The relationships are predicted from local polynomial regressions. Shaded areas indicate 95% confidence intervals. Preferences concerning time, risk, and social interactions systematically shape human behavior and contribute to differential economic and social outcomes between women and men. We present a global investigation of gender differences in six fundamental preferences. Our data consist of measures of willingness to take risks, patience, altruism, positive and negative reciprocity, and trust for 80,000 individuals in 76 representative country samples. Gender differences in preferences were positively related to economic development and gender equality. This finding suggests that greater availability of and gender-equal access to material and social resources favor the manifestation of gender-differentiated preferences across countries. Fundamental preferences such as altruism, risk-taking, reciprocity, patience, or trust constitute the foundation of choice theories and govern human behavior.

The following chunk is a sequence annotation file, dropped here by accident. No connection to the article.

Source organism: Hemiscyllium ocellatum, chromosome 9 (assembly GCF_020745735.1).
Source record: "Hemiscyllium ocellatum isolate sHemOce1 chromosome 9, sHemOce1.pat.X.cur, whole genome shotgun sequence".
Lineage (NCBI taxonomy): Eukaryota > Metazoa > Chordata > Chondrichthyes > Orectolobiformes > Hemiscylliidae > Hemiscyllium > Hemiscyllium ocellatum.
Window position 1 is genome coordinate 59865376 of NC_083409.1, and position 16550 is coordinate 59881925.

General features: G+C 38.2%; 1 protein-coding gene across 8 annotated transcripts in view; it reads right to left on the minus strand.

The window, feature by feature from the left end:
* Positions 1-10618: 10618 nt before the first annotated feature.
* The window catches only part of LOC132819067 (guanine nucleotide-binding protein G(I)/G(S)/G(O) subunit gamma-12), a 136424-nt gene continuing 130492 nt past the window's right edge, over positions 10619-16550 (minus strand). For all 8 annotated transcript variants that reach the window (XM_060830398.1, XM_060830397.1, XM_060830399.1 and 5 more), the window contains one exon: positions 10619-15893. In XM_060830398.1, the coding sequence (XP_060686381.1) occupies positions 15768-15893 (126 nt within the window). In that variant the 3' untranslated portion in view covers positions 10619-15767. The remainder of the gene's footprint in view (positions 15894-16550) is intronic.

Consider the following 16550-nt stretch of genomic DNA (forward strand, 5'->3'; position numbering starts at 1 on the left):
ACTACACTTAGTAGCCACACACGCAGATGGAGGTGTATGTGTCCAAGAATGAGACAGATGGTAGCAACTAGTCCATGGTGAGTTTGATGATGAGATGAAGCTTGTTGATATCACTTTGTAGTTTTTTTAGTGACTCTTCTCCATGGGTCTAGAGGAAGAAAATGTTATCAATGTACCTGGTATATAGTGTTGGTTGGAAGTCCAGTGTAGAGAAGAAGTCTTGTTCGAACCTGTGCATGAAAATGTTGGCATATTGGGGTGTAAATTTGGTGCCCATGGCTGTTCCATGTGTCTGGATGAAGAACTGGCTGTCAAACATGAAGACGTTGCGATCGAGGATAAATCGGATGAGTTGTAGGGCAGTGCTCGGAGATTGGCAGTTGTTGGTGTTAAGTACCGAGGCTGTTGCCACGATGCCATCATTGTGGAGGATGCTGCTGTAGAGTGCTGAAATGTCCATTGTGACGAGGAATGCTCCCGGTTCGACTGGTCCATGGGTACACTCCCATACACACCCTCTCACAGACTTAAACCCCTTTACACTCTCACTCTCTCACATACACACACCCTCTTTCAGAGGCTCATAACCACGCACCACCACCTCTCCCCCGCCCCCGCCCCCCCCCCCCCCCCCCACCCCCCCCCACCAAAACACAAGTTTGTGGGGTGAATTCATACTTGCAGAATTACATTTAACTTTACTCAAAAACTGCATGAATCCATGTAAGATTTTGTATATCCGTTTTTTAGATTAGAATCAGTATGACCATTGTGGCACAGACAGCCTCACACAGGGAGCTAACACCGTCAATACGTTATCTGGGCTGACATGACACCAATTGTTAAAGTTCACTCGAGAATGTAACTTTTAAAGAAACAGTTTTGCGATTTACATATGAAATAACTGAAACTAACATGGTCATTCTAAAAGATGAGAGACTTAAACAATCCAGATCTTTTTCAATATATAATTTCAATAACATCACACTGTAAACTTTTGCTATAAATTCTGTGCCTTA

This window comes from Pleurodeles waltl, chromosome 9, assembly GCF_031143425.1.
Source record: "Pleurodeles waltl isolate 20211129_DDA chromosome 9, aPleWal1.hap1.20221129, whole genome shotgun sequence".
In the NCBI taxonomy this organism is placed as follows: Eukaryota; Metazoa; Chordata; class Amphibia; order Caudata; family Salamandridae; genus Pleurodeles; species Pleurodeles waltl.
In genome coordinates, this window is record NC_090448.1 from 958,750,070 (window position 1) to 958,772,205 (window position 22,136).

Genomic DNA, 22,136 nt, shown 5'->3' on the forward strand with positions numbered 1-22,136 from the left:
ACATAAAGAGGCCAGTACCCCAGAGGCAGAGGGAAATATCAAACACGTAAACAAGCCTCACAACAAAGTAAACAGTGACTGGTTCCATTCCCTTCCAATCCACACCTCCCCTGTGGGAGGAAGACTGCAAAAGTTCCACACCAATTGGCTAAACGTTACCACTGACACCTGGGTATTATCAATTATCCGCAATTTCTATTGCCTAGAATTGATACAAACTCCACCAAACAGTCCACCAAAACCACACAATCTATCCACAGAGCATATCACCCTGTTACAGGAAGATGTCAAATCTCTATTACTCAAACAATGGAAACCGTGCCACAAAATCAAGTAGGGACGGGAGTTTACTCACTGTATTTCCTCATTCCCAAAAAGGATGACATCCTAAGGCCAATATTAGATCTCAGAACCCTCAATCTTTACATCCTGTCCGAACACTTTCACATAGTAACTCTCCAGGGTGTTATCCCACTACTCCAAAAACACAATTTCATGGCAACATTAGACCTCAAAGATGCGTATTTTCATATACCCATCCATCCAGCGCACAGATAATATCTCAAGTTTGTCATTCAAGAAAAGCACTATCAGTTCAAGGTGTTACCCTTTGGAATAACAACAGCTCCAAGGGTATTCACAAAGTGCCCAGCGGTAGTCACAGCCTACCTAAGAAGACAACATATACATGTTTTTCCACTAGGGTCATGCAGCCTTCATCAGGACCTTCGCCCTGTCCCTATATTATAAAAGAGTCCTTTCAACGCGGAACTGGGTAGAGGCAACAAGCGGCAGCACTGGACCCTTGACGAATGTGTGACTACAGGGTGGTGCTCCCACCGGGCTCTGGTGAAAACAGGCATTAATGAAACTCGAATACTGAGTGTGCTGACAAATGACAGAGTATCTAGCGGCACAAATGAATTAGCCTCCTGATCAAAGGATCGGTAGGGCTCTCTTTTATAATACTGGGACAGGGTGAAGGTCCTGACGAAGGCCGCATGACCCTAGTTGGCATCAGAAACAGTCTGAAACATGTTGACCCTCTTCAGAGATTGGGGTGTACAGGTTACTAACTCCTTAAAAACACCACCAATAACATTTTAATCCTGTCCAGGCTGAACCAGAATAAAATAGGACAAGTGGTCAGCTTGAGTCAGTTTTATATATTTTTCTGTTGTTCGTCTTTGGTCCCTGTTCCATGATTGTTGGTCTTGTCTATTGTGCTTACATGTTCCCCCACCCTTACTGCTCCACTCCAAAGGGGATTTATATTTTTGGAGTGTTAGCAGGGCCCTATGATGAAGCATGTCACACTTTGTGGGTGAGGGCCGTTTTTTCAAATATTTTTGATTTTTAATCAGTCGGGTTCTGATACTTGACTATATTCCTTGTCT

Wachs, Johannes (Central European University) | Hannak, Aniko (Central European University) | Vörös, András (Swiss Federal Institute of Technology in Zurich) | Daróczy, Bálint (Hungarian Academy of Sciences)
Online platforms are an increasingly popular tool for people to produce, promote or sell their work. However recent studies indicate that social disparities and biases present in the real world might transfer to online platforms and could be exacerbated by seemingly harmless design choices on the site (for example: recommendation systems or publicly visible success measures). In this paper we analyze an exclusive online community of teams of design professionals called Dribbble and investigate apparent differences in outcomes by gender. Overall, we find that men produce more work, and are able to show it to a larger audience thus receiving more likes. Some of this effect can be explained by the fact that women have different skills and design different images. Most importantly however, women and men position themselves differently in the Dribbble community. Our investigation of users' position in the social network shows that women have more clustered and gender homophilous following relations, which leads them to have smaller and more closely knit social networks. Overall, our study demonstrates that looking behind the apparent patterns of gender inequalities in online markets with the help of social networks and product differentiation helps us to better understand gender differences in success and failure.